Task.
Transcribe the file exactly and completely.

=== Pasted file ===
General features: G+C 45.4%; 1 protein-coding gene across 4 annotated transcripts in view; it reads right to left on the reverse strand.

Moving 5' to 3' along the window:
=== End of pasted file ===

General features: G+C 45.4%; 1 protein-coding gene across 4 annotated transcripts in view; it reads right to left on the reverse strand.

Moving 5' to 3' along the window: